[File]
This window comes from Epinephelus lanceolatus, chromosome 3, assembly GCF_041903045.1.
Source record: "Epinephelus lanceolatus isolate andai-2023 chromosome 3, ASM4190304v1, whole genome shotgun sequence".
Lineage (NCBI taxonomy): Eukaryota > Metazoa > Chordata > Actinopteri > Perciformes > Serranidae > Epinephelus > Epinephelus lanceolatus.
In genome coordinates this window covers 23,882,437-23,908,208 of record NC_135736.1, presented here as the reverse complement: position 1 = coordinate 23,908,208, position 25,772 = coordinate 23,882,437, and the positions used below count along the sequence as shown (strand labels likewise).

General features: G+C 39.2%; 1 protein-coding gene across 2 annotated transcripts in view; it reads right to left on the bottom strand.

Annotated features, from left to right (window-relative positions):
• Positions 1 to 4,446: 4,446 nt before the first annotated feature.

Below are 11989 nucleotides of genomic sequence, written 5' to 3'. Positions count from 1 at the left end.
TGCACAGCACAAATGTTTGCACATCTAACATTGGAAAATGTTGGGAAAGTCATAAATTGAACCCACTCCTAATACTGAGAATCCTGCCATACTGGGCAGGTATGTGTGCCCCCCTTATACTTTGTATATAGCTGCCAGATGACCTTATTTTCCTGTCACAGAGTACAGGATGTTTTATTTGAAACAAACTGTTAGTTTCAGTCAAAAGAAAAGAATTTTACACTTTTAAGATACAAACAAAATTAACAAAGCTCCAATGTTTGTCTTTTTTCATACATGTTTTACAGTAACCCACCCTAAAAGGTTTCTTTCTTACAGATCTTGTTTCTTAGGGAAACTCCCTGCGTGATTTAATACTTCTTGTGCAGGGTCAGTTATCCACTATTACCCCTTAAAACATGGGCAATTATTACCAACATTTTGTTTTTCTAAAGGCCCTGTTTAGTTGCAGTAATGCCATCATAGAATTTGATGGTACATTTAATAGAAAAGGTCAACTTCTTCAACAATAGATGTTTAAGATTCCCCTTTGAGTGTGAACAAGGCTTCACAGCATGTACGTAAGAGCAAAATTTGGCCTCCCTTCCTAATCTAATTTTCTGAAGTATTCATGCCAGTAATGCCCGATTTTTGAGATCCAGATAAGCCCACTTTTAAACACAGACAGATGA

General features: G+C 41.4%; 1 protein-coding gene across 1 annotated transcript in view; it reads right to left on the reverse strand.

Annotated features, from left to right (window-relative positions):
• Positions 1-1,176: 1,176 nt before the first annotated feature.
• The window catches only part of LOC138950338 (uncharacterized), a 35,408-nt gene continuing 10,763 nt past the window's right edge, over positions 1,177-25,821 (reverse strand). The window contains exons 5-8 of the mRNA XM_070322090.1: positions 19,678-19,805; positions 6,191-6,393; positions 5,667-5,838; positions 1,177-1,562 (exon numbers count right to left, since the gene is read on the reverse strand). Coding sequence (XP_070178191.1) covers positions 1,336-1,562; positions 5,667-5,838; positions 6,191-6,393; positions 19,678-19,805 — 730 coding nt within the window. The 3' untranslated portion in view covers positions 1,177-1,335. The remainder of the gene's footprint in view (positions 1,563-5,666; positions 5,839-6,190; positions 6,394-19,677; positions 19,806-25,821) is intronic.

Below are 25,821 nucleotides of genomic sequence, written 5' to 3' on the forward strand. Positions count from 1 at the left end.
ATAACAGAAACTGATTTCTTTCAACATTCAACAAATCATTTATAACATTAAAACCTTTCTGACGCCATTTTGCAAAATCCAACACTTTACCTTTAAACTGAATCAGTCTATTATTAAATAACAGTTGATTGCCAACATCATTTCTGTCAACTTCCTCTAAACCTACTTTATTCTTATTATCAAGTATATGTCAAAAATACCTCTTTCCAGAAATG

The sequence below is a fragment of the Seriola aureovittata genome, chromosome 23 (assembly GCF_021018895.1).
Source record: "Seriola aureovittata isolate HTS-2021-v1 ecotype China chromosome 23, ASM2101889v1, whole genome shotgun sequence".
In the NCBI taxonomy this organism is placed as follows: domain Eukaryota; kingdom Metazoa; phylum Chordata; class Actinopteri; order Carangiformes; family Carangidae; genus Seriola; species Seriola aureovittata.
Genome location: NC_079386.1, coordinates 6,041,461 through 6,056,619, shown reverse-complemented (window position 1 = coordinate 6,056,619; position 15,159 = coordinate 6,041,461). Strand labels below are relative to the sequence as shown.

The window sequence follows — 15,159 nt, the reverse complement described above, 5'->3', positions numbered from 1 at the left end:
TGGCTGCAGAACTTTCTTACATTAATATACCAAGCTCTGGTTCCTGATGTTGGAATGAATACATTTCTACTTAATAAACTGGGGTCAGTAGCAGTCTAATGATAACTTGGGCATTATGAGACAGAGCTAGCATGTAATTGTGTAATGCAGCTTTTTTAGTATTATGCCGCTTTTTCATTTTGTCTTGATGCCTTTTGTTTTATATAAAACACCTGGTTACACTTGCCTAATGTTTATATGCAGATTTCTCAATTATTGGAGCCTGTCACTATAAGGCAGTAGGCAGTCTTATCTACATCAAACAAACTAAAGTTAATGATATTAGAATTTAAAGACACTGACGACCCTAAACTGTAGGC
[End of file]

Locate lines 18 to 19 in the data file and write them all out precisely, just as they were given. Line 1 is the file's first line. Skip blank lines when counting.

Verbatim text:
In the NCBI taxonomy this organism is placed as follows: domain Eukaryota; kingdom Metazoa; phylum Chordata; class Actinopteri; order Carangiformes; family Carangidae; genus Seriola; species Seriola aureovittata.
Genome location: NC_079386.1, coordinates 6,041,461 through 6,056,619, shown reverse-complemented (window position 1 = coordinate 6,056,619; position 15,159 = coordinate 6,041,461). Strand labels below are relative to the sequence as shown.